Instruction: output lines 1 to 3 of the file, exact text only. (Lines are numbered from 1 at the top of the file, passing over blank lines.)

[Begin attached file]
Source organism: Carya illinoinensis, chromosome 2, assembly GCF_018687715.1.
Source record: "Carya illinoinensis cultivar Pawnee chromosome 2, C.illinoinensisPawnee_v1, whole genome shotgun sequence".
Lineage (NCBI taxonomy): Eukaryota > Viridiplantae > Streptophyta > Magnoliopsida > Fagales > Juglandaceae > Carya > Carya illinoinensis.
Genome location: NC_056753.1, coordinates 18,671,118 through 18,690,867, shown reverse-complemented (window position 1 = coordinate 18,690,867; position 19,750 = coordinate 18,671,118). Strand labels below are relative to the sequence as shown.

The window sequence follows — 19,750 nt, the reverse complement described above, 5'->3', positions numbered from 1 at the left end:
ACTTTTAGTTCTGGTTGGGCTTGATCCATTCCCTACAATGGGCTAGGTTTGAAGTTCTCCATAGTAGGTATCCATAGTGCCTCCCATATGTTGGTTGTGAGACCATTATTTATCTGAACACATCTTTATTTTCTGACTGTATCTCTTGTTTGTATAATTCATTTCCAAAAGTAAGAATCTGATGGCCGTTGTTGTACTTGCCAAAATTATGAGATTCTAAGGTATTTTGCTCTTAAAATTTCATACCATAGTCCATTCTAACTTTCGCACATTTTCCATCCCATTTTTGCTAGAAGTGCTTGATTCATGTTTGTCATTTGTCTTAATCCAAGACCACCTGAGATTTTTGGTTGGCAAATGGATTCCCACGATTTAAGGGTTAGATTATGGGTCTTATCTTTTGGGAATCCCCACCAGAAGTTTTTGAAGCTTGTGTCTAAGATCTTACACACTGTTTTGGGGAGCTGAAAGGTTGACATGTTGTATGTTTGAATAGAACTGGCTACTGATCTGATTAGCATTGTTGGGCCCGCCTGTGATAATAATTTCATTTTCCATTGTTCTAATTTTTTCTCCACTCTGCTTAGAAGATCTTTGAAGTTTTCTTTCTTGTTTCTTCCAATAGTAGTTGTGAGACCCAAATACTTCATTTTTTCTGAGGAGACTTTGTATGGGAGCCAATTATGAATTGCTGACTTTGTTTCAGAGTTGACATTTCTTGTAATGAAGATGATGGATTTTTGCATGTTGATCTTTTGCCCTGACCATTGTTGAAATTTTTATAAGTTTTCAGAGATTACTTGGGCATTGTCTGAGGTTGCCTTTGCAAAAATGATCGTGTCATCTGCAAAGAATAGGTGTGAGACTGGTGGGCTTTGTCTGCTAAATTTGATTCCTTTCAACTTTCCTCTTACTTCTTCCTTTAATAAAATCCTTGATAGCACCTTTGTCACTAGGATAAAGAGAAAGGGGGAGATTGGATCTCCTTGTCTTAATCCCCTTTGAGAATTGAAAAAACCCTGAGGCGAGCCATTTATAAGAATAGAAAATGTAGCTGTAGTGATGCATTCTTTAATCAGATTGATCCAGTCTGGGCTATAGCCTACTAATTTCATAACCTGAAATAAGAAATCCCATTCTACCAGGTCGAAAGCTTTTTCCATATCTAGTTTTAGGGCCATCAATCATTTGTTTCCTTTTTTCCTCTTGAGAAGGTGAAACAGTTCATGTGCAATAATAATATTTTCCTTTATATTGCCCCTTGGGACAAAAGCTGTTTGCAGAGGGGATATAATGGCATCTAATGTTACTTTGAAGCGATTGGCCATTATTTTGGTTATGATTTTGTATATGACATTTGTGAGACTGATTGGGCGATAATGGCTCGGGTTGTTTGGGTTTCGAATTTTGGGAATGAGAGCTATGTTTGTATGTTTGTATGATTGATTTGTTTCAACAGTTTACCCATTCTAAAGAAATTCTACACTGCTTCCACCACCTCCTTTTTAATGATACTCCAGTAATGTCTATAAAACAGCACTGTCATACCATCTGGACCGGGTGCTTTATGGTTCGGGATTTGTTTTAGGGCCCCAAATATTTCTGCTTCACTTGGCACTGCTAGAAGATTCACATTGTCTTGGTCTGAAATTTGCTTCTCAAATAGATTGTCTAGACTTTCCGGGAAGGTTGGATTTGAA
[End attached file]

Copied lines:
Source organism: Carya illinoinensis, chromosome 2, assembly GCF_018687715.1.
Source record: "Carya illinoinensis cultivar Pawnee chromosome 2, C.illinoinensisPawnee_v1, whole genome shotgun sequence".
Lineage (NCBI taxonomy): Eukaryota > Viridiplantae > Streptophyta > Magnoliopsida > Fagales > Juglandaceae > Carya > Carya illinoinensis.